History of the Trend: Masquerade Masks

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Masquerade mask

Halloween is almost here – do you know what your costume is yet? I’ve decided to go as a chessboard, complete with a leather skirt, chessboard tights, and a hat with a chess piece on top. 

If you’re stuck for a costume idea, there’s still time to come up with a great Halloween costume that showcases your personality.

If you favor disguises, for example, take inspiration from the centuries-old tradition of masquerades

Opulent costumes, decorated masks, and intriguing party guests keep everyone guessing until the very end. Popular for centuries, these parties and the props that go with them are always evolving. (Not to mention, they fit well with our post on fashion from Phantom of the Opera.)

Wondering what’s behind these puzzling pieces of fashion? Indulge in your secretive side and learn the history behind the masks.

History of Masquerade Masks

Masquerade mask
  • Before masquerade balls were even in vogue, they had their own place in daily life. Italy Mask, a Venetian mask retailer that specializes in these kinds of accoutrement, says, “[15th century] Venice was an aristocratic republic with its unique style of democracy effective only within the upper classes.” Because of their power, the aristocrats could impose their lifestyle as a model for the entire society.
  • This presented a problem for the average merchant, however. What if they didn’t want to live like those above them? Where was the freedom? To combat socially accepted behavior, masks were utilized by non-aristocratic citizens to cover up suspicious activity. Masks allowed people to do or say what they pleased without fear of retribution.
  • During the 16th century Italian renaissance, Masquerade balls became public affairs with dancing and socializing, most often used to celebrate the Venetian Carnevale. Masks were made from various materials, including clay and velvet. Adornments for the masks ranged from feathers to colored beads, so choosing a personality was as simple as selecting a unique mask.
  • When dressing for these balls, guests had more than one mask shape to choose from. The bauta, for example, was worn by both men and women and was a full face mask. The moreta was another kind of mask made of black velvet, popular among women because it was said to showcase their features.
  • John James Heidegger, a Swiss count, is credited for bringing the first semi-public masquerade ball to England in the early 18th century. This ball was held at the Haymarket Opera House in London, and from there, more balls were held for their mix of mystery and pleasurable company.
  • Modern masquerade balls serve as social gatherings and charity functions. Some organizations pull out all the stops for their events. For instance, The British Columbia SPCA hosts an annual masquerade  to benefit the society, with wonderful turnout. Masks are required for guests to enter, and prizes are given to attendees with the best costumes. Doesn’t that sound like a great way to spend an evening?
  • Masquerade masks have been around for hundreds of years, and thanks to their changing styles and periodic resurgences, we hope to keep seeing them for a long time.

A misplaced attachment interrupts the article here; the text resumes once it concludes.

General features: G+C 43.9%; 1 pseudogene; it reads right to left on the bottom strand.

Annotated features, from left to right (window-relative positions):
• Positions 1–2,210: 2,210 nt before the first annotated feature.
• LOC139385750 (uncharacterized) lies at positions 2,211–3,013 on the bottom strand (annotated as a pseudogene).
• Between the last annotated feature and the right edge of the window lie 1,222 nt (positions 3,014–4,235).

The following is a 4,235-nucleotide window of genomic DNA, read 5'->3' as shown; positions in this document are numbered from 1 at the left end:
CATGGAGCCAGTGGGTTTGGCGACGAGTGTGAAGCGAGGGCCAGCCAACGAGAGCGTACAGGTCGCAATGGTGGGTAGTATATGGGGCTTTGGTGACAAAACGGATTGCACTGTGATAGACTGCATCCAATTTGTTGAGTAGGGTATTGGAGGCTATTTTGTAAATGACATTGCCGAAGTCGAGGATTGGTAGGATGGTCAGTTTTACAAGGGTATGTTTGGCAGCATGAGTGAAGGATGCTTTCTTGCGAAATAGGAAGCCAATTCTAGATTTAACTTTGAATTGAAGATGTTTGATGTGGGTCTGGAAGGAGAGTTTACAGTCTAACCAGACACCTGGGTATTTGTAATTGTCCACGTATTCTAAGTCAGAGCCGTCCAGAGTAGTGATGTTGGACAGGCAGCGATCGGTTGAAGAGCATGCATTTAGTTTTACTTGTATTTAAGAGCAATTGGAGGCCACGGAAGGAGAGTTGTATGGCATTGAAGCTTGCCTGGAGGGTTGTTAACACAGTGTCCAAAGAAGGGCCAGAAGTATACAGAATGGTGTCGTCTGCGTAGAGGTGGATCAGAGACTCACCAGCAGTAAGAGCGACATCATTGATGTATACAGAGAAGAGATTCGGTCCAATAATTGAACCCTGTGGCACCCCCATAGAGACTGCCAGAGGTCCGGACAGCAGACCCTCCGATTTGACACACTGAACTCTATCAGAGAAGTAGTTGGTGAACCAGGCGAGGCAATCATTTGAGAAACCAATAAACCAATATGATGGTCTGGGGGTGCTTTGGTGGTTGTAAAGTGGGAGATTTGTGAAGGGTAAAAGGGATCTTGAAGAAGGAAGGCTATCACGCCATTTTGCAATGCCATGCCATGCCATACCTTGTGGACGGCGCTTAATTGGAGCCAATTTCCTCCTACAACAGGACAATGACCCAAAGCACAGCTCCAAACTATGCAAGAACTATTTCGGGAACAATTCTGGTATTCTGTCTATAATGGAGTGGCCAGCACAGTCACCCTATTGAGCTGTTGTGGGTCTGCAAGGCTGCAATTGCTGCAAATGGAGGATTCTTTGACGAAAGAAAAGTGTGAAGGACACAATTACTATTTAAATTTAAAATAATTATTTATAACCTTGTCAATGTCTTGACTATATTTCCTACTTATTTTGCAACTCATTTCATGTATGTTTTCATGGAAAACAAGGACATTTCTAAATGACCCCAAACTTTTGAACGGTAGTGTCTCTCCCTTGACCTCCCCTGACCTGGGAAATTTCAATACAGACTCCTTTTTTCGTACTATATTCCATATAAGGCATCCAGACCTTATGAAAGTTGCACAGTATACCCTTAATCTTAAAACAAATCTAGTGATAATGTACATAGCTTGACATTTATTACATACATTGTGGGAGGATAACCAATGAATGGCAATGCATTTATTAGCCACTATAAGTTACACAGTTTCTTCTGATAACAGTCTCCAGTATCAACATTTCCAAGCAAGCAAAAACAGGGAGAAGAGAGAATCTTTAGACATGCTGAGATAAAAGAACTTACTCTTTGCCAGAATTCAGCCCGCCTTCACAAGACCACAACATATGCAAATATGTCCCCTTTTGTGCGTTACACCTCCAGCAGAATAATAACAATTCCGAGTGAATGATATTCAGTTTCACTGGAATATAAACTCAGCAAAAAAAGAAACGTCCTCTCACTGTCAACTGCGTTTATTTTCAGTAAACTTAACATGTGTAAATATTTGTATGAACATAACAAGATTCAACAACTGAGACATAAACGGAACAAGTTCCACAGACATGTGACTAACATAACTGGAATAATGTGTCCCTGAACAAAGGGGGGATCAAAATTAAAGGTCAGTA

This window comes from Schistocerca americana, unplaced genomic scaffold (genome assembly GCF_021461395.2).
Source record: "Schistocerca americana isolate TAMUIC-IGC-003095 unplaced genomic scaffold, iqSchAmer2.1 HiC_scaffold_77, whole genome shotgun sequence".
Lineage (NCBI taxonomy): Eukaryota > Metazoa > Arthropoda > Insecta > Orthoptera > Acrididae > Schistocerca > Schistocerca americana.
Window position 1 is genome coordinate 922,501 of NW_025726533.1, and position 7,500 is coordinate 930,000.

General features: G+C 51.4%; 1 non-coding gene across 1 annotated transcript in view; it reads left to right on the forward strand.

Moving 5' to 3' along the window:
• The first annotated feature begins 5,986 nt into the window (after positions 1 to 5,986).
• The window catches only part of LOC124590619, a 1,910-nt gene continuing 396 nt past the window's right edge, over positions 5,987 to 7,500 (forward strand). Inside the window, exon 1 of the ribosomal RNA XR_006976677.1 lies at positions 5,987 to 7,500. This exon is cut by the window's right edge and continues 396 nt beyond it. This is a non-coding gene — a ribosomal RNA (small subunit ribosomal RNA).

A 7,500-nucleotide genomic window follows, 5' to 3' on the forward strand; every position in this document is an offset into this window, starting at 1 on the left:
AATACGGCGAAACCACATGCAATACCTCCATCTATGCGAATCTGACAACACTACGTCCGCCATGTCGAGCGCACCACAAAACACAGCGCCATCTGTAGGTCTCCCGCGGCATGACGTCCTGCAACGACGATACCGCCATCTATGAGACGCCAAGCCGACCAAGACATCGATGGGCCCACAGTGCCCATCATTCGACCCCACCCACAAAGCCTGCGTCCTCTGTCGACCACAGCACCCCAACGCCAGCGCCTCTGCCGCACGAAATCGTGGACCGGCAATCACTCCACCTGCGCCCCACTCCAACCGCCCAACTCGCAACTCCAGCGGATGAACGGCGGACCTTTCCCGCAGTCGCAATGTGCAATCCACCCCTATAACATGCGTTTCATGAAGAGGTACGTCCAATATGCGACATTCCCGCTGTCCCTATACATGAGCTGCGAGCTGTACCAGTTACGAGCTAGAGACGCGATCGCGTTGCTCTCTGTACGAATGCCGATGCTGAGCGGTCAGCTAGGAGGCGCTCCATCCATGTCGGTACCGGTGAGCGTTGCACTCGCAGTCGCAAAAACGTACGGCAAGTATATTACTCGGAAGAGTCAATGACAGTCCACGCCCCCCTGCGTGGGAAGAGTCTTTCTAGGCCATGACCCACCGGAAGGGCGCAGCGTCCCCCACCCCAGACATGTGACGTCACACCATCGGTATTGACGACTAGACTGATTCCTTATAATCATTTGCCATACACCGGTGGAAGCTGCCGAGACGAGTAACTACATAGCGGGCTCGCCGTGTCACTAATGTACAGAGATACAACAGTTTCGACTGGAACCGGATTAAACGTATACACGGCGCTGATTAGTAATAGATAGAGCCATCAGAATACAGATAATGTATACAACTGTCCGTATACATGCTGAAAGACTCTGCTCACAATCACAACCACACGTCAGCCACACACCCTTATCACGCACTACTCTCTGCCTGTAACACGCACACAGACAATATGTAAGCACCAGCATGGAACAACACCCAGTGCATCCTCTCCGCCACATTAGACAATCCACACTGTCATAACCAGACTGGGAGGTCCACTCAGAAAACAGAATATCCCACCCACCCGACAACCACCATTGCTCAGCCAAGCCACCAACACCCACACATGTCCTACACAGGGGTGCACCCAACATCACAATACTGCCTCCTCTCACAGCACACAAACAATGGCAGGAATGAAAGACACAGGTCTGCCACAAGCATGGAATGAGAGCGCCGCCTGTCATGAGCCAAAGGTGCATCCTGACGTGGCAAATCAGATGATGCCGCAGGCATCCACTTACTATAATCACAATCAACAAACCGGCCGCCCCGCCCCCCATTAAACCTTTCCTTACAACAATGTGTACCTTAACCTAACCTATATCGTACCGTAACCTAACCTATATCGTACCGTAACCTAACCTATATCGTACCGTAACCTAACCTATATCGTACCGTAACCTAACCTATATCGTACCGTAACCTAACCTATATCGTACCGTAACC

Why We Still Love This Trend

What’s not to love about a mask, especially for dressing up? Here are three reasons to consider building your costume around one of these stunning masks this year:

  • They’re over-the-top. Dressing up is not for the faint of heart. If you’re going to a costume party, go all out with a distinctive mask that will set you apart from the crowd. The more extravagant, the better!
  • They’re memorable. Everyone has seen enough Playboy bunnies, nondescript jungle animals, and naughty secretaries to last a lifetime. Adding a mask to your costume will give it some extra, unique sparkle and will be a natural conversation piece that will break the ice with just about anyone, even that cutie across the room.
  • There are no rules.  Any costume can benefit from a mask. From a masked princess who’s undercover to a masked college student on the run from zombie professors, the possibilities are only limited by your creativity.  What will your mask be?

What do you think?

What do you think of masks? Would you ever attend a masquerade ball? Does your costume have a mask element this year? If you could create your perfect mask, what would it look like? Any other trends you’d like to learn more about? Let’s talk about it!

7 thoughts on “History of the Trend: Masquerade Masks”

  1. Masks are amazing. I bought a turquoise and gold one in Venice and it has beaded shingles at the bottom of it so even my mouth is covered…that and a black dress….oh the possibilities =]

  2. I bought mask while I was in Venice, but I daren’t wear it out to a party! It feels so delicate! It’s a good costume idea though, so I think I’ll buy a cheaper, more durable version too!

  3. I really love Venetian masquerade masks, the styles, the history & the filigree metal masks are amazing to look at…How the mask makers have the skill to make them is behond me!

  4. There’s always something magical and mysterious about a masquerade mask. I love how unique a mask can be — I’ve seriously seen some gorgeous ones! Great background history and thanks for the inspiration!

  5. I love masks. They’re my favourite part of any masquerade ball outfit. There’s something glamorous about them with their colours and decorations. And then there’s the whole mystery aspect to it which it probably why I’m in love with them. Great post!


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